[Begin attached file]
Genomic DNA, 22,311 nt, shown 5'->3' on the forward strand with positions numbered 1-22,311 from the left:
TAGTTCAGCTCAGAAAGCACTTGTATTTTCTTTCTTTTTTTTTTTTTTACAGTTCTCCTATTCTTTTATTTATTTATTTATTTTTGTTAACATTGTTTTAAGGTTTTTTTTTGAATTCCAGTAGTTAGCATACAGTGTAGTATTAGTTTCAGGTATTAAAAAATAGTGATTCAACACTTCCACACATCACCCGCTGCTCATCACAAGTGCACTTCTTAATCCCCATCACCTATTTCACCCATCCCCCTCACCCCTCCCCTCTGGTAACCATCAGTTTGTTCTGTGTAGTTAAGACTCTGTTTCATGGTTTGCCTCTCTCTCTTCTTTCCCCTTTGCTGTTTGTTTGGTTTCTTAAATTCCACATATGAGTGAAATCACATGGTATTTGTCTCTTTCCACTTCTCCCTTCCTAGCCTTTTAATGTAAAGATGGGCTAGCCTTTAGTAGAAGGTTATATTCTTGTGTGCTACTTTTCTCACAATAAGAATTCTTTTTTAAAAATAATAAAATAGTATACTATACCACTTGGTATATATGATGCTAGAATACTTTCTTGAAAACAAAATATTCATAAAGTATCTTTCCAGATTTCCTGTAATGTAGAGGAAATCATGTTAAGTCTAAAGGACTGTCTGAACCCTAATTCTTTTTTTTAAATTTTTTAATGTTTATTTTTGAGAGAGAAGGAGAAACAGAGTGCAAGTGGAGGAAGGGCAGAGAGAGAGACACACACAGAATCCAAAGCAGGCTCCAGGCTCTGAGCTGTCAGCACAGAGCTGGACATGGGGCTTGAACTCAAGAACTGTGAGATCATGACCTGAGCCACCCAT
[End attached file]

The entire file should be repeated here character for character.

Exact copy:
Genomic DNA, 22,311 nt, shown 5'->3' on the forward strand with positions numbered 1-22,311 from the left:
TAGTTCAGCTCAGAAAGCACTTGTATTTTCTTTCTTTTTTTTTTTTTTACAGTTCTCCTATTCTTTTATTTATTTATTTATTTTTGTTAACATTGTTTTAAGGTTTTTTTTTGAATTCCAGTAGTTAGCATACAGTGTAGTATTAGTTTCAGGTATTAAAAAATAGTGATTCAACACTTCCACACATCACCCGCTGCTCATCACAAGTGCACTTCTTAATCCCCATCACCTATTTCACCCATCCCCCTCACCCCTCCCCTCTGGTAACCATCAGTTTGTTCTGTGTAGTTAAGACTCTGTTTCATGGTTTGCCTCTCTCTCTTCTTTCCCCTTTGCTGTTTGTTTGGTTTCTTAAATTCCACATATGAGTGAAATCACATGGTATTTGTCTCTTTCCACTTCTCCCTTCCTAGCCTTTTAATGTAAAGATGGGCTAGCCTTTAGTAGAAGGTTATATTCTTGTGTGCTACTTTTCTCACAATAAGAATTCTTTTTTAAAAATAATAAAATAGTATACTATACCACTTGGTATATATGATGCTAGAATACTTTCTTGAAAACAAAATATTCATAAAGTATCTTTCCAGATTTCCTGTAATGTAGAGGAAATCATGTTAAGTCTAAAGGACTGTCTGAACCCTAATTCTTTTTTTTAAATTTTTTAATGTTTATTTTTGAGAGAGAAGGAGAAACAGAGTGCAAGTGGAGGAAGGGCAGAGAGAGAGACACACACAGAATCCAAAGCAGGCTCCAGGCTCTGAGCTGTCAGCACAGAGCTGGACATGGGGCTTGAACTCAAGAACTGTGAGATCATGACCTGAGCCACCCAT